My point is that a jury is going to take a look at a simple, inconspicuous utility knife with a simple non-threatening name, and be more inclined towards a self-defense ruling. If they look at a knife that has a malevolent look and name, they will be more inclined to view you as a violent and unstable person who was just looking for an excuse to cut or stab someone.

My suggestion is to choose a general utility knife that has an inconspicuous name and appearance. This will save you a lot of grief in the long run, and could very well make the difference in you spending time in jail or getting off on a self-defense ruling.

A fight involving a knife is most always ugly, quick, and messy. The knife you choose to employ if such a situation occurs can have a direct impact on whether you live or die. A knife that is comfortable to handle, easy to hold onto, and easy and fast to access and deploy is what you should look for.

Always remember that arming yourself with knowledge before arming yourself with anything else is the most important preparation for effective self-defense that you can make.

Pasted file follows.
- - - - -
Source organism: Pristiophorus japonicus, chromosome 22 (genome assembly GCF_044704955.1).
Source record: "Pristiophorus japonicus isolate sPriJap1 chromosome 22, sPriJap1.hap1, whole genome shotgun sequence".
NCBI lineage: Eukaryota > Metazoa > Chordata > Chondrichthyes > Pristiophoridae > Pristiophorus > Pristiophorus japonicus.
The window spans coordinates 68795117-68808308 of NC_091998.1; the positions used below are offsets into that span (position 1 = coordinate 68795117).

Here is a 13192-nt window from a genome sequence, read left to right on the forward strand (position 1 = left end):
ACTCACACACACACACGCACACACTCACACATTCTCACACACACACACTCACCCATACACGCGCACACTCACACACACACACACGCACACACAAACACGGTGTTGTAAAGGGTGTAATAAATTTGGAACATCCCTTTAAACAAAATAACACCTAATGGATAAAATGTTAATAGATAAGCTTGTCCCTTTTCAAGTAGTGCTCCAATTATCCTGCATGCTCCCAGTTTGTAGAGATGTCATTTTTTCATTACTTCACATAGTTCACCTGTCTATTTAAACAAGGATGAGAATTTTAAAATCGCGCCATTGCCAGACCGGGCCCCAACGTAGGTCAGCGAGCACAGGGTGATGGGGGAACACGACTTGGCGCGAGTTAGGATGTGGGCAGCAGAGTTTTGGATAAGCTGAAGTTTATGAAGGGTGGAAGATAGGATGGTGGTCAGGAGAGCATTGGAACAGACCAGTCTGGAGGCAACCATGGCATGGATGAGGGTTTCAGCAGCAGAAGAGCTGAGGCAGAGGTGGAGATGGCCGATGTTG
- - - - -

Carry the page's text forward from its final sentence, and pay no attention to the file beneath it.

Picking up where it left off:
-Eric
 

Floating Egg

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That's a really great article. One of the things that surprised me was your tanto tip comment. You learn something new everyday. Thanks a lot!
 

KenpoTex

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Couple of questions...

Why do you feel that the tanto style blades are not as effective as the others? Yeah, to some extent I agree; a tanto isn't going to be as "needle-sharp" as a spear-point. However, with any design you have strengths and weaknesses, the nice thing about the tanto is that it is a very strong design since the blade maintains its thickness for almost the entire length. I really don't have a huge preference I've owned and carried knives with a variety of blade styles (clip, drop-point, tanto, spear). Just wondering why you don't care for them.